And then I was summoned into Vogues editor-in-chief, Caroline Vaughner's office one afternoon two months ago. Caroline had been the one to hire me just 8 months before, and I respected her greatly. She was always kind, if not a bit too enthused about my work, and so I wasn't worried at all. "This is a very big trust we're putting in you Lillian, you should be very happy." She bubbled after she gave me the news. It seemed Vogue was trying to beat the stereotype I so loved it for, that it was only concerned with physical beauty of humans. It seemed Caroline wanted to show Vogue could appreciate the beauty of the world as well. Whish was where I got involved. One journalist or editor from each department was being sent out into the world with a camera, a lap top and a task. To write a book. There was the beauty editor, Betsy, being sent to Colorado to write about becoming a professional snowboarder and the beauty of the mountains, Clara, the "real- life" department head journalist was being sent to Canada to follow some rising star fledgling band in their quest to become famous. And then there was me, a novice photojournalist, in the fashion department, I was being sent to Switzerland, to live and photograph life on Lake Lugano, for a year. Maybe longer, maybe 18 months.
"We didn't even consider anyone else Lillian! You're perfect for the job!" Caroline gushed, as always, putting too much trust in me. "You're about our readers age and you grew up just like them." That mush I couldn't deny. I was still in the generation of Vogues readers, and I had grown up like a majority of them. Born in a distant suburb of Cleveland Ohio to a prominent family, given whatever I liked for my whole life, I had been a theater girl, and actor, not actress, we don't say actress anymore, and I had been lucky enough to be involved in a theater where all the other kids were just like me, due to our influential parents, more than 90% of them currently lived in NYC along side of me, I was one of the only ones who didn't pursue theater as my career. I had grown up in the sheltered world which I still lived in to some extent, much like all the readers of Vogue. I supposed I could relate. "You can always turn it down though." Caroline said suddenly, softly, "If you don't think you're ready, I can send someone else, no problems, but Lillian, I think you're the only one perfect for this job." How could I say no to that? To the idea of spending an entire year in Switzerland doing nothing but taking pictures and writing, my favorite things in the world, outside of shopping?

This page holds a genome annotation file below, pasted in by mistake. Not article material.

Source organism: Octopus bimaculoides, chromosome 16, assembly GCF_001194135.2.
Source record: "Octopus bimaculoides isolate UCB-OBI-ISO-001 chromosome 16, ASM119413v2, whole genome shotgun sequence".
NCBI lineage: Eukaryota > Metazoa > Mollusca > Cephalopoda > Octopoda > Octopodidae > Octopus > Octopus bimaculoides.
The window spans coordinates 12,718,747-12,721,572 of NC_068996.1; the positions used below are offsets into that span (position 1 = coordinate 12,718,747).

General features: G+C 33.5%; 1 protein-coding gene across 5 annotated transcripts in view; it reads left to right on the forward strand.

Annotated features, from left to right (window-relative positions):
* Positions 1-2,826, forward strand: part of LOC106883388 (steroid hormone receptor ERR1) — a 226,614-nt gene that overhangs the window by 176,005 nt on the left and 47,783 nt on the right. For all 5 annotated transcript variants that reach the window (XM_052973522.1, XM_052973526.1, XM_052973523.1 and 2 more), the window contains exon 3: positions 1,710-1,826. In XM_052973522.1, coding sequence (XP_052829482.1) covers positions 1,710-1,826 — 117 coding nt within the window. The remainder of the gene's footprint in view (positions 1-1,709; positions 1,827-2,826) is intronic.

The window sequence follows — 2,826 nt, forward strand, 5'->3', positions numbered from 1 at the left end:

When I asked what I was to write about, Caroline essential shrugged me off.
"Oh, whatever you like I suppose." She told me smiling, "Make it a journal, write about the architecture, the religion, the daily life, write about your life here in America, or your life there, it won't matter. Take lots of pictures and write like you write everything and the reader will flock to it."
And then there was the pay. Vogue bought the house and it is deeded to the company, they flew me out here, and I will receive an allowance every month to live here that is as much as they were paying me per year to do my old job at Vogue, practically. So I agreed and spent the next two months readying myself for something I could never be truly prepared for, to move out of the USA, on my own and live in a place I'd never been too (outside of a brief visit to Bern Switzerland about 6 years ago) And write a book on I didn't even know what.